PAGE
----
I dig my fingers deeper into the rocky beach to see what treasures are hiding there. The lower layers are cool and feel good to my sun-warmed skin. I like the red stones, and the white ones that look like jelly beans, and the gray ones with lucky white stripes. My “keep” pile grows.

The tide has crawled closer and closer, bringing gentle waves that lick the stones near my feet. Soon I’ll have to move or be drenched. But the water reveals new colors in the rocks, so I stay put. I push aside a clump of seaweed to reach a green rock the color of moss. This, too, gets added to my pile.

As the wave retreats, water pulls at the rocks and makes a tinkling, clacking sound that soothes me. I could sit here all day.

Wind blows across the bay and lifts the hair off my sweaty neck with a salty kiss. I poke at the seaweed and remind myself to buy a book to learn what kinds of sea algae are edible. The thought tumbles me deep into a day dream where I spend long summer days in the islands foraging for plant food from the Salish Sea. I could become a hermit, living on this island eating sea lettuce, bladderwrack, and Bull Kelp. I would spend my days creating art out of these magical, beautiful stones. My arms would brown in the sun and my hair would bleach and time would lose all meaning. I would weave clothing out of cedar bark and jewelry out of sword ferns. I’d become the Wild Woman of the island and only I would know that it is me sneaking into people’s camps when they aren’t looking to leave gifts of rock cairns and daisy chains.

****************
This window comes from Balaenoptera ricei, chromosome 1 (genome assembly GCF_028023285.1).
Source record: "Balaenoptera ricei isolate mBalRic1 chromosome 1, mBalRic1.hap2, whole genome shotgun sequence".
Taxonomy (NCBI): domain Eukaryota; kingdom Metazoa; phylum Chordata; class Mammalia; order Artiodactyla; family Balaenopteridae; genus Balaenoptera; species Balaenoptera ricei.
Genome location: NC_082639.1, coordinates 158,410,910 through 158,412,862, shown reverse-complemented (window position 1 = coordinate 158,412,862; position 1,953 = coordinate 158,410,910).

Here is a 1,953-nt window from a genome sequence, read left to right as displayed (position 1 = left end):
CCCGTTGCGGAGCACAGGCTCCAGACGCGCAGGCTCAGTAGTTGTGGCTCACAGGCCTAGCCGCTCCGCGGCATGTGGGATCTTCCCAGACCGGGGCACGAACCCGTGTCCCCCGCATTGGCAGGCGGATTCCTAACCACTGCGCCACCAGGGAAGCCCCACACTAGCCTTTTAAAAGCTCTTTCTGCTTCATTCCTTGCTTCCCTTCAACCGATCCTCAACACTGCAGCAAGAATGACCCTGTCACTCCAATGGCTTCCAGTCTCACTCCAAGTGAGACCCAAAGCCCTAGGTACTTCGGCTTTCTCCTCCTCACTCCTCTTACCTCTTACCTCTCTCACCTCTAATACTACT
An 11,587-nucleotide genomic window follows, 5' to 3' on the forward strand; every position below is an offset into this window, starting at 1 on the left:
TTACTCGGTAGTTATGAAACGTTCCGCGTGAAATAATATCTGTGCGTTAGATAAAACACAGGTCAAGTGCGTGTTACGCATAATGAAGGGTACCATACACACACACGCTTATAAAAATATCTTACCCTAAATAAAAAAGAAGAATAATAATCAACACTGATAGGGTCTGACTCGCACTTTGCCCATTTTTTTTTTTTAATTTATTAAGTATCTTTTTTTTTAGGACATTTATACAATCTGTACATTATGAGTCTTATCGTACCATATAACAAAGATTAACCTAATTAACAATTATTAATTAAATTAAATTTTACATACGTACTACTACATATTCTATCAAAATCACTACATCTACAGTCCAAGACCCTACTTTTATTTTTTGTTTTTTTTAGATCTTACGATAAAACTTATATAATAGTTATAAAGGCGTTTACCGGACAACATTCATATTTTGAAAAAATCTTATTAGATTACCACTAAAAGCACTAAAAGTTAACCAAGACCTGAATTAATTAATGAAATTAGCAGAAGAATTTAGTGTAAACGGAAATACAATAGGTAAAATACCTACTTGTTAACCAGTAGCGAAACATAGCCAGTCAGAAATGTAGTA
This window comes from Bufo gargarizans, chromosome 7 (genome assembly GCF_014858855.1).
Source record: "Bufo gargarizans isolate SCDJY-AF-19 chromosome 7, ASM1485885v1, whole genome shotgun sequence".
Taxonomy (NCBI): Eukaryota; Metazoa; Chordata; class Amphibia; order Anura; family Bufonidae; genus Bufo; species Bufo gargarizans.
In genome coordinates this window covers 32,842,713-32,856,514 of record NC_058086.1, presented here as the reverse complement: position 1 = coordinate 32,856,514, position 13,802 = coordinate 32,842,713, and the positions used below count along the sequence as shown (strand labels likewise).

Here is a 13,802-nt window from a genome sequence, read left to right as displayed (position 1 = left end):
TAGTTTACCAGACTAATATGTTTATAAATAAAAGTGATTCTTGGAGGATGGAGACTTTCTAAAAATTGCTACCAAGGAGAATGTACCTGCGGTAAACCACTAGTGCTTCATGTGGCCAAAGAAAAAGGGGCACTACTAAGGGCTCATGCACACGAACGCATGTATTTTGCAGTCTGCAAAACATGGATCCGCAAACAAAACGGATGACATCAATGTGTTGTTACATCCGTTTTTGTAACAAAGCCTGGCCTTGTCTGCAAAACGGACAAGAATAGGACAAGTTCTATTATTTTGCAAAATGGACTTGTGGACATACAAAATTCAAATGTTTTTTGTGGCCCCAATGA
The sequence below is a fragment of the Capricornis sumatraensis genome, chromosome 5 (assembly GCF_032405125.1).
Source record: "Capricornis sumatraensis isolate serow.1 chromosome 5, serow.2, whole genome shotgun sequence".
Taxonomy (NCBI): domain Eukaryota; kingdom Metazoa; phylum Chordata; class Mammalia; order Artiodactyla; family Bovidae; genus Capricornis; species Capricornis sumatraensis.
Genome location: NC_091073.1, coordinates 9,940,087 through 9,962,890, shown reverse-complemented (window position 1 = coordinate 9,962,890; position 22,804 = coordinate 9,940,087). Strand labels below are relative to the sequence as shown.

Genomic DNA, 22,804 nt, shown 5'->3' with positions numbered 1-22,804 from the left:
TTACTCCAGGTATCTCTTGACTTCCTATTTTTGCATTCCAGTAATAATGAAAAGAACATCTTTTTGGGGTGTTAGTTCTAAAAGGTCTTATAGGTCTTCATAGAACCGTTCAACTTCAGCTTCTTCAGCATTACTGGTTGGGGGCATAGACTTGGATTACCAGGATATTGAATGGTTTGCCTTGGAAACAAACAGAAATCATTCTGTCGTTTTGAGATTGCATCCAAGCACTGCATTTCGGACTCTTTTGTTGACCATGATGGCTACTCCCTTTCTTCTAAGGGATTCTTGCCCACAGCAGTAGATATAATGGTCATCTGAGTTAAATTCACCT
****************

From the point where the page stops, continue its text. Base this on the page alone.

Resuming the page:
I sigh as my attention returns to the present and I stand up just in time before a wave soaks my shorts. I slip my keeper stones into my pockets and reluctantly turn to the trail that leads back to my actual life. A part of me, though, the Wild Woman part, is still there, will always be there, on that beach searching through the stones. Look for me.

*From my San Juan Islands Collection. Sucia Island. July 7, 2021.

#moments   #travel   #summer   #SanJuanIslands   #Sucia   #SuciaIsland   #hike   #gooutside   #exploreoutside   #SalishSea   #authorsofinstagram   #nonfiction   #daydreaming  

Posted January 31, 2022

The Delightful Beyond 

I’m standing on the Highland Boundary Fault. To my right are the Scottish Highlands where mountains in the distance disappear into blue mist. To my left are the lowlands where sun breaks through clouds to highlight golden and green fields. In front of me lies my ancestral past.